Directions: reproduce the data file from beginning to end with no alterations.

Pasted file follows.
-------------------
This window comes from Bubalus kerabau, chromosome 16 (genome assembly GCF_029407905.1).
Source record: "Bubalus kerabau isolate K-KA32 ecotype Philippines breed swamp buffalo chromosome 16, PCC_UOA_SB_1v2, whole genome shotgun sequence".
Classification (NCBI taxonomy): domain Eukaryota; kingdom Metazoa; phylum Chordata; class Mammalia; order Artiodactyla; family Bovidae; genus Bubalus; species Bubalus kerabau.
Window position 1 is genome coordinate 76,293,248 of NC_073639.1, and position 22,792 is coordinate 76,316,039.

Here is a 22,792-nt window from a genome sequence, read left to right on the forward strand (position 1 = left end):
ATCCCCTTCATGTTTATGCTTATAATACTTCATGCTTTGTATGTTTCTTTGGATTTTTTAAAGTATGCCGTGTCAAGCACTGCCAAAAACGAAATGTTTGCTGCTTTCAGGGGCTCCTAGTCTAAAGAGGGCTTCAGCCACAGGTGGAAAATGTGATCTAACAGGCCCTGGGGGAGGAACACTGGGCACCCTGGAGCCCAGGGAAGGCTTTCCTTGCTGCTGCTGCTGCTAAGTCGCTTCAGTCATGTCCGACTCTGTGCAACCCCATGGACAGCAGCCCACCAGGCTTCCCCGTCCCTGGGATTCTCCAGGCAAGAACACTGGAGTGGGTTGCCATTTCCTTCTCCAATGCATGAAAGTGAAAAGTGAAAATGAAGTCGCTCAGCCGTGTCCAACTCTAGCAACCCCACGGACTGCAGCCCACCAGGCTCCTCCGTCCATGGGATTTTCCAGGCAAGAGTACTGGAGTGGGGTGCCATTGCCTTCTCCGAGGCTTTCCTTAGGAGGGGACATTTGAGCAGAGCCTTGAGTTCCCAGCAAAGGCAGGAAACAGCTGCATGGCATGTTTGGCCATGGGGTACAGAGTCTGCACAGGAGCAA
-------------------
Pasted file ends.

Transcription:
This window comes from Bubalus kerabau, chromosome 16 (genome assembly GCF_029407905.1).
Source record: "Bubalus kerabau isolate K-KA32 ecotype Philippines breed swamp buffalo chromosome 16, PCC_UOA_SB_1v2, whole genome shotgun sequence".
Classification (NCBI taxonomy): domain Eukaryota; kingdom Metazoa; phylum Chordata; class Mammalia; order Artiodactyla; family Bovidae; genus Bubalus; species Bubalus kerabau.
Window position 1 is genome coordinate 76,293,248 of NC_073639.1, and position 22,792 is coordinate 76,316,039.

Here is a 22,792-nt window from a genome sequence, read left to right on the forward strand (position 1 = left end):
ATCCCCTTCATGTTTATGCTTATAATACTTCATGCTTTGTATGTTTCTTTGGATTTTTTAAAGTATGCCGTGTCAAGCACTGCCAAAAACGAAATGTTTGCTGCTTTCAGGGGCTCCTAGTCTAAAGAGGGCTTCAGCCACAGGTGGAAAATGTGATCTAACAGGCCCTGGGGGAGGAACACTGGGCACCCTGGAGCCCAGGGAAGGCTTTCCTTGCTGCTGCTGCTGCTAAGTCGCTTCAGTCATGTCCGACTCTGTGCAACCCCATGGACAGCAGCCCACCAGGCTTCCCCGTCCCTGGGATTCTCCAGGCAAGAACACTGGAGTGGGTTGCCATTTCCTTCTCCAATGCATGAAAGTGAAAAGTGAAAATGAAGTCGCTCAGCCGTGTCCAACTCTAGCAACCCCACGGACTGCAGCCCACCAGGCTCCTCCGTCCATGGGATTTTCCAGGCAAGAGTACTGGAGTGGGGTGCCATTGCCTTCTCCGAGGCTTTCCTTAGGAGGGGACATTTGAGCAGAGCCTTGAGTTCCCAGCAAAGGCAGGAAACAGCTGCATGGCATGTTTGGCCATGGGGTACAGAGTCTGCACAGGAGCAA